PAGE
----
Female business owners share struggles

Paige Bennett

The number of women business owners in the United States has been steadily rising since 1997. According to the National Association of Women Business Owners, women own more than 11.6 million American businesses and have generated $1.7 trillion in sales.

However, despite their growing numbers, women in businesses continue to face obstacles that differ from those faced by men.   

One of these women is Gwen Rosenberg.

Rosenberg owns Popped!, a popcorn and candy store located in downtown Kent. She opened her business in 2012 with the goal of turning her lifelong passion for cooking into an income that could support her family.   

When Rosenberg tried to open a business credit card, she was denied.

Having been a stay-at-home mom for roughly 12 years, Rosenberg was told by her bank that she did not have the credit to open a credit card. But in that timeframe, she had cosigned on multiple cars and houses with her husband.  

“In the eyes of the bank, I was good enough to sue for nonpayment or if we defaulted, but I wasn’t good enough to give a credit card to,” Rosenberg said.

After denying her a credit card, the bank informed Rosenberg that her husband could open one for her. She rejected the offer and launched without assistance from the bank.  

Another challenge Rosenberg faced in the launching of Popped! was feeling as though she was not being taken seriously.

“There were definitely some men who would come in as customers and, you know, they would think it was kind of cute that this woman was starting a business,” Rosenberg said.

Kelly Tannous, the owner of Twisted Meltz, a restaurant that specializes in gourmet grilled cheese, experienced similar problems. Tannous and her son, Steven, opened Twisted Meltz in 2014. One of the most difficult aspects of being a woman business owner, Tannous said, is getting people to respect and listen to her.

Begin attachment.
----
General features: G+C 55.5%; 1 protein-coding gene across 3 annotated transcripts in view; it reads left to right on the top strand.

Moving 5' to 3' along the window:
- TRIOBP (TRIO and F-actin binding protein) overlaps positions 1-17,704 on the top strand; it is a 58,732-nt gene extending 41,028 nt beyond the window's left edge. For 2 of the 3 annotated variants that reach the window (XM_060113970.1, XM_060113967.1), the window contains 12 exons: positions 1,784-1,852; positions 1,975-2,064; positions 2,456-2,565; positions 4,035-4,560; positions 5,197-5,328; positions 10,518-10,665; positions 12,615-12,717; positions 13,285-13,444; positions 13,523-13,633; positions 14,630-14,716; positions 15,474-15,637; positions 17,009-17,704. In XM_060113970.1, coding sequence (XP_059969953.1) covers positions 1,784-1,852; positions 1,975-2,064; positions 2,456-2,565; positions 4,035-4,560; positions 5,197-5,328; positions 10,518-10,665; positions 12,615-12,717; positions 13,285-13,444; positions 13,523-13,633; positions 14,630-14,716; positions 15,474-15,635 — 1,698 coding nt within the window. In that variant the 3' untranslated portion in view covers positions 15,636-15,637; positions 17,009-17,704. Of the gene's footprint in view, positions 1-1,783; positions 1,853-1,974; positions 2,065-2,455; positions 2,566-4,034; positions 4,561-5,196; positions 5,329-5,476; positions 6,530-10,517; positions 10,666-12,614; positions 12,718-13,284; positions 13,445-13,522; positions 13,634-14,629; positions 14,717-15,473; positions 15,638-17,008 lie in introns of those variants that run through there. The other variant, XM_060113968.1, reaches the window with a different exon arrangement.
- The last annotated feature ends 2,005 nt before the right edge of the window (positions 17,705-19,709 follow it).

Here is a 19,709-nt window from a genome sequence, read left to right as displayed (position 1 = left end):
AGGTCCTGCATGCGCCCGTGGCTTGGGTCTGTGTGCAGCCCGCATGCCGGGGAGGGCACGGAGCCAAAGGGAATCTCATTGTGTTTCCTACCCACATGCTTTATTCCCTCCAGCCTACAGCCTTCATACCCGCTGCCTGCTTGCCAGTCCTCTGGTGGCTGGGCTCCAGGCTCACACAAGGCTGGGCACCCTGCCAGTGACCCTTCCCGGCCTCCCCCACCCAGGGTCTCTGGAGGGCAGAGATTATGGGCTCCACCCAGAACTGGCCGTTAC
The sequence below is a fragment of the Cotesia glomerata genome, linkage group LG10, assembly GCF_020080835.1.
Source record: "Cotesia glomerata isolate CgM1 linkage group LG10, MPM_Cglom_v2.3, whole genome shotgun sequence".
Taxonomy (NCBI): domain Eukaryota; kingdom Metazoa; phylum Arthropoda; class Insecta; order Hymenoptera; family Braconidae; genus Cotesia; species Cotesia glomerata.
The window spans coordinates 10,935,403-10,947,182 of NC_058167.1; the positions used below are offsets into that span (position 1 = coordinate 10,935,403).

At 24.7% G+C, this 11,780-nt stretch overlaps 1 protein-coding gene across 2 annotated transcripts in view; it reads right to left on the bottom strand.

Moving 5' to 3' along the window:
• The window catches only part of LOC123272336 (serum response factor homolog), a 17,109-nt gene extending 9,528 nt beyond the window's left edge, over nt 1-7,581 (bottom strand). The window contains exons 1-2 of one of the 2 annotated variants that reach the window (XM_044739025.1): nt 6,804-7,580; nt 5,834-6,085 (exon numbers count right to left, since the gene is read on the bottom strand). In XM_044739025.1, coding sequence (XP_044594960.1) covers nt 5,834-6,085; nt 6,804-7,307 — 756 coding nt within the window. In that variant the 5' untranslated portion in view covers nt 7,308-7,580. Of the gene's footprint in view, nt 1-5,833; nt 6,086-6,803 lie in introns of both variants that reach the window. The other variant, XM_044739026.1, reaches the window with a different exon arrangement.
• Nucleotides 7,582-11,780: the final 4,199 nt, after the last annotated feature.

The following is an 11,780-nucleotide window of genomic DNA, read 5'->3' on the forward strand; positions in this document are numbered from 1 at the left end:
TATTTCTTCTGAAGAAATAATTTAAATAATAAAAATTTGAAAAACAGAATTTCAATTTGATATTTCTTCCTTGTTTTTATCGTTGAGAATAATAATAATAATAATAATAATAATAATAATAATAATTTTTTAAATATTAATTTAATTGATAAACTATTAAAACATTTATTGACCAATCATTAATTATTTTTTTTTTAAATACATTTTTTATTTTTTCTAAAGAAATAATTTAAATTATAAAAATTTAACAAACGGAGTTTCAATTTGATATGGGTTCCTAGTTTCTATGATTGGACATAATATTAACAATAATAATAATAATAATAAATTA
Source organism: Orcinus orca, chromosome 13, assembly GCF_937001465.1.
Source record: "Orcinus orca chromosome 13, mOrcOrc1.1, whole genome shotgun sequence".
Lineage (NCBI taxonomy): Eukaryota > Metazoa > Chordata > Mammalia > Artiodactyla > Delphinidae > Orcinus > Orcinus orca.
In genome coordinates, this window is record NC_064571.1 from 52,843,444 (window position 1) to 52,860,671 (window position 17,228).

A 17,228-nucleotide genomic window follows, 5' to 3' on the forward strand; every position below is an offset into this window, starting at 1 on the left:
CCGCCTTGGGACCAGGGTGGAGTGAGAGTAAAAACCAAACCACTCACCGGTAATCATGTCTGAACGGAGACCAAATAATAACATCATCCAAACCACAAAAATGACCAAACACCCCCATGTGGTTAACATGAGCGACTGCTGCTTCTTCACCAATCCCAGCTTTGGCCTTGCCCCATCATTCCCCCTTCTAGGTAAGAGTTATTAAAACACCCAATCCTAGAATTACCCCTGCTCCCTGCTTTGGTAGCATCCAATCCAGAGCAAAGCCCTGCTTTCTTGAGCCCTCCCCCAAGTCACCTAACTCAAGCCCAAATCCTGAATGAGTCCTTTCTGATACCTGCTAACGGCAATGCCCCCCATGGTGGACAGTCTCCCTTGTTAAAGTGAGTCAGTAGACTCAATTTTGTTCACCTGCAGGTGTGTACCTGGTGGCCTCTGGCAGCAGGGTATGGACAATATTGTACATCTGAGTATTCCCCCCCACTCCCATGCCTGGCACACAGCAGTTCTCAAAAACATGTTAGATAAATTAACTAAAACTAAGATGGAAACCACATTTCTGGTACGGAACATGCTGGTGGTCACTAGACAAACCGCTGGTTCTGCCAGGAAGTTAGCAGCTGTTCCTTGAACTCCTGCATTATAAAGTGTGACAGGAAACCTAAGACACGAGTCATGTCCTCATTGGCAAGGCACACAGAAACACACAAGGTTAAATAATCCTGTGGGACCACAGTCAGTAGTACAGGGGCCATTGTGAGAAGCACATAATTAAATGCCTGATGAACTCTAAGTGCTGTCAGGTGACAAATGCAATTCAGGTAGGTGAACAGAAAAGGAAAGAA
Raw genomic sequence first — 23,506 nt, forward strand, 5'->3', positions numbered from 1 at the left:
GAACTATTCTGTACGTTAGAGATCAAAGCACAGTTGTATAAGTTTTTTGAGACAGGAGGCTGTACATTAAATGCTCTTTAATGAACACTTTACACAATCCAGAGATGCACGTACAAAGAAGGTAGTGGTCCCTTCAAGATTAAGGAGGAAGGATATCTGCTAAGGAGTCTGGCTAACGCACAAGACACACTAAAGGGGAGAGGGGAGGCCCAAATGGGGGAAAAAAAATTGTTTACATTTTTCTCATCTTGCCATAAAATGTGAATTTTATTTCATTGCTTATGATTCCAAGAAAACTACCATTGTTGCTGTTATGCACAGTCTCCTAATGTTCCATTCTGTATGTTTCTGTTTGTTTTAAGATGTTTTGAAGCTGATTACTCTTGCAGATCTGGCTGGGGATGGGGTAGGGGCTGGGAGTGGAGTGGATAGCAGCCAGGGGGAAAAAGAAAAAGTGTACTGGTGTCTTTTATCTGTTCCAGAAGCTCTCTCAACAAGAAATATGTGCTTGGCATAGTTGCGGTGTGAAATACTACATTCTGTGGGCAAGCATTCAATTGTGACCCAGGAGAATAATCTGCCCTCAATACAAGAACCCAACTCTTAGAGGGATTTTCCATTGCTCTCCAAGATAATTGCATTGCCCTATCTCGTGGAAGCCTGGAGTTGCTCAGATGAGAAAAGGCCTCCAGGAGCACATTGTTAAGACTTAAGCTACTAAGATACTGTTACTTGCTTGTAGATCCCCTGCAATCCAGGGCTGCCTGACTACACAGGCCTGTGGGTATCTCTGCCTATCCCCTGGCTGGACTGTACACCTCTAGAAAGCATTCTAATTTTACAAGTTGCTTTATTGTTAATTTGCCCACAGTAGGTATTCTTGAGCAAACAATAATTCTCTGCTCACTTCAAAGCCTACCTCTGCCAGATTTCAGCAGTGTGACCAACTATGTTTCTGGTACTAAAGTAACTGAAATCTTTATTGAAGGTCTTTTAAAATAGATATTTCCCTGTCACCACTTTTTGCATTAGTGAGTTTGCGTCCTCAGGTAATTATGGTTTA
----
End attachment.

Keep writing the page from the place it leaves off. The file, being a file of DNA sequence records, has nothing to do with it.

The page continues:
“Even after all these years, it still seems like you have to be a little bit more boisterous to get people to really understand, like, ‘I’m serious,’ ‘this is how it has to be done’ or ‘this is what I want,’” Tannous said.

 Although being a woman business owner poses challenges for Rosenberg and Tannous, they both said Kent has been a welcoming community.

“When we first opened up, everybody (in Kent) was so friendly, coming in and giving us compliments,” Tannous said. “It’s almost feels like it’s old-fashioned. People really want you to be here. People were really happy and excited for us to be successful.”

Not all women business owners have had these experiences. Michelle Sahr, owner of Off the Wagon, a toy and gift shop in downtown Kent, said she has not dealt with many difficulties as a woman business owner.

“I actually don’t encounter a great deal of difficulty (being a female business owner),” Sahr said. “On a super rare occasion, I’ve encountered men in business and in life who don’t take women seriously, and I’m always a little surprised about that to be honest.”

However, Sahr said her circumstances may be different from those of other women in business. Working in the toy industry, Sahr said she encounters more women than men.

In spite of the challenges she may face, any woman looking to be a business owner should go for it, Rosenberg said.

“If you are a woman, and you want to start your own business, you should,” Rosenberg said. “You don’t need to wait for permission and wait for the stars to line up. You can start the path towards entrepreneurship in small doses.”

Paige Bennett is a feature writer. Please contact her at [email protected].